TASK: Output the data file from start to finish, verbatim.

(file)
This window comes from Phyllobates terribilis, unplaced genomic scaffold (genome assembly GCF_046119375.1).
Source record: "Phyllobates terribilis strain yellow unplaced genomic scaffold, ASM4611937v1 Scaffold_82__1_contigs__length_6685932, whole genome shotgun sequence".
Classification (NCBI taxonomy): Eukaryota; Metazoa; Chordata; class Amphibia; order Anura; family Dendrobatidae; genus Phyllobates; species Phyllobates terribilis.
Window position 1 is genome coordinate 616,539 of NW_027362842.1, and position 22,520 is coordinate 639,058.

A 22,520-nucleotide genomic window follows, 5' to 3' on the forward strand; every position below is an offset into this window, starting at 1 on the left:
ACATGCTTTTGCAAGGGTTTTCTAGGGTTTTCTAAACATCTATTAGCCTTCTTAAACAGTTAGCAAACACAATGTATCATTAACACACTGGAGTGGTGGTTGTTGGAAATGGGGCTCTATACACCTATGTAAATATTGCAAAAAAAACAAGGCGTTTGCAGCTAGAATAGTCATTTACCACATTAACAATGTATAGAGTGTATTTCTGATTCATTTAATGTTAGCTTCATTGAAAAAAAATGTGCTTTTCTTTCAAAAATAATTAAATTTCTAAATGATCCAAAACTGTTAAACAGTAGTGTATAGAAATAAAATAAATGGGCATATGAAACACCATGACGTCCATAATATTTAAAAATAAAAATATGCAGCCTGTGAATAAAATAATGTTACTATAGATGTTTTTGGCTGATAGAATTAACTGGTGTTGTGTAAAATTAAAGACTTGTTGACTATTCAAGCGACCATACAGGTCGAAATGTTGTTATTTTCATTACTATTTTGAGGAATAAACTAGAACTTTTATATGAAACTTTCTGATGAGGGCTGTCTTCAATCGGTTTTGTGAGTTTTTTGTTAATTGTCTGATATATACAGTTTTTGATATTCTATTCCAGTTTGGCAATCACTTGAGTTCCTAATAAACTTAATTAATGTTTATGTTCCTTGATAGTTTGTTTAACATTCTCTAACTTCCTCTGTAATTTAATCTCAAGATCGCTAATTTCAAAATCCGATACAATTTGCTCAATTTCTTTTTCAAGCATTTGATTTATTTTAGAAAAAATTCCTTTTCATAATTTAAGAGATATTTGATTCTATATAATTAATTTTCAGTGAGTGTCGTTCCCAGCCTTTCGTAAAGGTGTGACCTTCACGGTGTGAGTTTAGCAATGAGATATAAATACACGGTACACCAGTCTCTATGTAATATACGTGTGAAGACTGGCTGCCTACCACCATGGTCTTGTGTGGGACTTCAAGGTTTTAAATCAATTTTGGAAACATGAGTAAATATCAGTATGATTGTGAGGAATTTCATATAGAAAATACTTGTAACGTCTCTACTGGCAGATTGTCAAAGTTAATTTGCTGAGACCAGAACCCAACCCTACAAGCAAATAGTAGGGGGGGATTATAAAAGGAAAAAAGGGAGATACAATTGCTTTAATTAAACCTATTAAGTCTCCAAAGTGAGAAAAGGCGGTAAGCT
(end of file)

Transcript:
This window comes from Phyllobates terribilis, unplaced genomic scaffold (genome assembly GCF_046119375.1).
Source record: "Phyllobates terribilis strain yellow unplaced genomic scaffold, ASM4611937v1 Scaffold_82__1_contigs__length_6685932, whole genome shotgun sequence".
Classification (NCBI taxonomy): Eukaryota; Metazoa; Chordata; class Amphibia; order Anura; family Dendrobatidae; genus Phyllobates; species Phyllobates terribilis.
Window position 1 is genome coordinate 616,539 of NW_027362842.1, and position 22,520 is coordinate 639,058.

A 22,520-nucleotide genomic window follows, 5' to 3' on the forward strand; every position below is an offset into this window, starting at 1 on the left:
ACATGCTTTTGCAAGGGTTTTCTAGGGTTTTCTAAACATCTATTAGCCTTCTTAAACAGTTAGCAAACACAATGTATCATTAACACACTGGAGTGGTGGTTGTTGGAAATGGGGCTCTATACACCTATGTAAATATTGCAAAAAAAACAAGGCGTTTGCAGCTAGAATAGTCATTTACCACATTAACAATGTATAGAGTGTATTTCTGATTCATTTAATGTTAGCTTCATTGAAAAAAAATGTGCTTTTCTTTCAAAAATAATTAAATTTCTAAATGATCCAAAACTGTTAAACAGTAGTGTATAGAAATAAAATAAATGGGCATATGAAACACCATGACGTCCATAATATTTAAAAATAAAAATATGCAGCCTGTGAATAAAATAATGTTACTATAGATGTTTTTGGCTGATAGAATTAACTGGTGTTGTGTAAAATTAAAGACTTGTTGACTATTCAAGCGACCATACAGGTCGAAATGTTGTTATTTTCATTACTATTTTGAGGAATAAACTAGAACTTTTATATGAAACTTTCTGATGAGGGCTGTCTTCAATCGGTTTTGTGAGTTTTTTGTTAATTGTCTGATATATACAGTTTTTGATATTCTATTCCAGTTTGGCAATCACTTGAGTTCCTAATAAACTTAATTAATGTTTATGTTCCTTGATAGTTTGTTTAACATTCTCTAACTTCCTCTGTAATTTAATCTCAAGATCGCTAATTTCAAAATCCGATACAATTTGCTCAATTTCTTTTTCAAGCATTTGATTTATTTTAGAAAAAATTCCTTTTCATAATTTAAGAGATATTTGATTCTATATAATTAATTTTCAGTGAGTGTCGTTCCCAGCCTTTCGTAAAGGTGTGACCTTCACGGTGTGAGTTTAGCAATGAGATATAAATACACGGTACACCAGTCTCTATGTAATATACGTGTGAAGACTGGCTGCCTACCACCATGGTCTTGTGTGGGACTTCAAGGTTTTAAATCAATTTTGGAAACATGAGTAAATATCAGTATGATTGTGAGGAATTTCATATAGAAAATACTTGTAACGTCTCTACTGGCAGATTGTCAAAGTTAATTTGCTGAGACCAGAACCCAACCCTACAAGCAAATAGTAGGGGGGGATTATAAAAGGAAAAAAGGGAGATACAATTGCTTTAATTAAACCTATTAAGTCTCCAAAGTGAGAAAAGGCGGTAAGCT